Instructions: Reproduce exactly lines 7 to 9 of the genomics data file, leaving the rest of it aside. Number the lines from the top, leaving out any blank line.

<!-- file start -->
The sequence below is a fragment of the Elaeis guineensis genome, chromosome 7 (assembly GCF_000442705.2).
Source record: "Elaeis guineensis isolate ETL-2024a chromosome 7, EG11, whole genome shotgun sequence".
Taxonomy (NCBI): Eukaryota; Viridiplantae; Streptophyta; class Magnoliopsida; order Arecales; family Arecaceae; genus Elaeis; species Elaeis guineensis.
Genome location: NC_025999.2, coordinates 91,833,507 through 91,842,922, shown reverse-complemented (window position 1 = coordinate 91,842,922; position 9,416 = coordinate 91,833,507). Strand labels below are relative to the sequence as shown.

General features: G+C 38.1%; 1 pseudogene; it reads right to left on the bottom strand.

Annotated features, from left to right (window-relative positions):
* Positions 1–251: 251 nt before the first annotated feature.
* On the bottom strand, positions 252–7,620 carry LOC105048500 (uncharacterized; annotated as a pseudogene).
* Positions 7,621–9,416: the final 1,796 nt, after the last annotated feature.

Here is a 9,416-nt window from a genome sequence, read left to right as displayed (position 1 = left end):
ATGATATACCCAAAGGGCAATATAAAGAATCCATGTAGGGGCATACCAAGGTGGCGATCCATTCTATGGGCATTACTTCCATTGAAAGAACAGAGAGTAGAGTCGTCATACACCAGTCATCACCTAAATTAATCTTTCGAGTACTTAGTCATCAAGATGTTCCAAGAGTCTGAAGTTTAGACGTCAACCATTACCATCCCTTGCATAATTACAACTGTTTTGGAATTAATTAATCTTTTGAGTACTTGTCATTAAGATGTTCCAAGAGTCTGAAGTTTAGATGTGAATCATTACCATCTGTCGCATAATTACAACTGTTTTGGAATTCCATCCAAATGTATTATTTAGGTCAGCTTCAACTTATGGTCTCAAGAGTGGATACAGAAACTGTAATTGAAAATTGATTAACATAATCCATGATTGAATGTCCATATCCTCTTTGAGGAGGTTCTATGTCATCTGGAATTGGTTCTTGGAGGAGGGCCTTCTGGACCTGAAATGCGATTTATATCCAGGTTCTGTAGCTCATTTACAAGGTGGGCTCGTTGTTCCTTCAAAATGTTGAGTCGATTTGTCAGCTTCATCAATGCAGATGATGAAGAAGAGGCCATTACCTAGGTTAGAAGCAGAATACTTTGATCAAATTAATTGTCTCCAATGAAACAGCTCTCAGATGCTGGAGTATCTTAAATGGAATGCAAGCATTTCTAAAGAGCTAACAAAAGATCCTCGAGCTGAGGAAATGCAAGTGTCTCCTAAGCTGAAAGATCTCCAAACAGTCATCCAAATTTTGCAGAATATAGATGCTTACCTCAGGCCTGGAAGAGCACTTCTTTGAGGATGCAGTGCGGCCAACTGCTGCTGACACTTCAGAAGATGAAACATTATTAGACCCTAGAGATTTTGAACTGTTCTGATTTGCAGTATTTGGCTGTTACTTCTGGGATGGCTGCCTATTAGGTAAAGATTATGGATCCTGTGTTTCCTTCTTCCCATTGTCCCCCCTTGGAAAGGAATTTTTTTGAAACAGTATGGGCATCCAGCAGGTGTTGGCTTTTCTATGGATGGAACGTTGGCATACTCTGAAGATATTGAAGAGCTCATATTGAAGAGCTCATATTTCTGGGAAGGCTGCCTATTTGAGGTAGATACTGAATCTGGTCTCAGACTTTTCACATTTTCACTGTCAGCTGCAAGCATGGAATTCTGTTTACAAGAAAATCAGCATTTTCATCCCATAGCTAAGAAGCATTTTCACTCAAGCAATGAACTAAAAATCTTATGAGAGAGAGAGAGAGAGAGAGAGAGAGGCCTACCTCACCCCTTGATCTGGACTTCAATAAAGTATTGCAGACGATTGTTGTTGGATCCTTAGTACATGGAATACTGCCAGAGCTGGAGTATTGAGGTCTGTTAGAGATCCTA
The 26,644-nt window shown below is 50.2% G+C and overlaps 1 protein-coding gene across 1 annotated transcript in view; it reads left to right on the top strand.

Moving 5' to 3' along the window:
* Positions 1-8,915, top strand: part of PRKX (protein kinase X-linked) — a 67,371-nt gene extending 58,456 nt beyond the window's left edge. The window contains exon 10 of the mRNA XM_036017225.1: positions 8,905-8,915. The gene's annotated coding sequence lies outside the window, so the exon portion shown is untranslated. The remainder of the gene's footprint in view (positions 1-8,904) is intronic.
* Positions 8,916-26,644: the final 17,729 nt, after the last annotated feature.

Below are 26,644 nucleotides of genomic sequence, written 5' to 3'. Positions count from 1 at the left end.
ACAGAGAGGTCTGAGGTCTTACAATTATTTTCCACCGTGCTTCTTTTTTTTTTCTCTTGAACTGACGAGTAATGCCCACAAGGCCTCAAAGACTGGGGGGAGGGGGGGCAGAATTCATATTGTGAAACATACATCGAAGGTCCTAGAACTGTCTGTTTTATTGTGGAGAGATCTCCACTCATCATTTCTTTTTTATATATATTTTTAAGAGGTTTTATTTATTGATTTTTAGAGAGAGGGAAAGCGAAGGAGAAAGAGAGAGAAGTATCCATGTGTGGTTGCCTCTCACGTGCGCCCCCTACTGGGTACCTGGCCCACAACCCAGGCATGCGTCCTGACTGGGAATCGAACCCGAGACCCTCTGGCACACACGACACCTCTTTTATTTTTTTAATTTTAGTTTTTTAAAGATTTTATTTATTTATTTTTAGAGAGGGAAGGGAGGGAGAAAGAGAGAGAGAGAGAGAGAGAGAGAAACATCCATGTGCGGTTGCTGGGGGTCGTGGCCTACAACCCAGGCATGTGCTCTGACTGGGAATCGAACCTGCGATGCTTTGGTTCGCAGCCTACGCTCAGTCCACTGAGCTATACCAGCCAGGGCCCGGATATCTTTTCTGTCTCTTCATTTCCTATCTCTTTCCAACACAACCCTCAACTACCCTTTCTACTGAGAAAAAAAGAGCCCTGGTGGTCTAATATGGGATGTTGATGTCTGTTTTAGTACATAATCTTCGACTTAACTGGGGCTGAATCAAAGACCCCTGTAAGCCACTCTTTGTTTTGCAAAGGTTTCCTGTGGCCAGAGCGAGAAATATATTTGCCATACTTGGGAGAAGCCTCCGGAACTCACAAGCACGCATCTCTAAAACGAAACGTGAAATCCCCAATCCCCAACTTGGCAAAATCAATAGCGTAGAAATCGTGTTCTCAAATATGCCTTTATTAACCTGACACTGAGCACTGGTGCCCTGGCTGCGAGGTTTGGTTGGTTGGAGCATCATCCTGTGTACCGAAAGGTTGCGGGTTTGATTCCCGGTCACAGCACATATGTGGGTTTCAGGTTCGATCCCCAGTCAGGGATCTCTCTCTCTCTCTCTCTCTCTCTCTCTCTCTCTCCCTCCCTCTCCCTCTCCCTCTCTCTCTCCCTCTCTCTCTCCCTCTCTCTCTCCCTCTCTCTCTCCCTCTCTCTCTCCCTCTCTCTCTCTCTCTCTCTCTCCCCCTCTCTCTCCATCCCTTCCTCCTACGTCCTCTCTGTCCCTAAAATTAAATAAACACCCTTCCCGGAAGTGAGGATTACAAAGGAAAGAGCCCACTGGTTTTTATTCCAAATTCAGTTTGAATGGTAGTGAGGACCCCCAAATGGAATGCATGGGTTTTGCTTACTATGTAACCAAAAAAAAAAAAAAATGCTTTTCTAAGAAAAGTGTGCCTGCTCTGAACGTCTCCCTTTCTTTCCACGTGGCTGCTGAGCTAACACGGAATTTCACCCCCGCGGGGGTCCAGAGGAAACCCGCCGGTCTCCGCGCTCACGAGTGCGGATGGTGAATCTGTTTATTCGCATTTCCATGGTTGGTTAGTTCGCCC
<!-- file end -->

* Positions 1–251: 251 nt before the first annotated feature.
* On the bottom strand, positions 252–7,620 carry LOC105048500 (uncharacterized; annotated as a pseudogene).
* Positions 7,621–9,416: the final 1,796 nt, after the last annotated feature.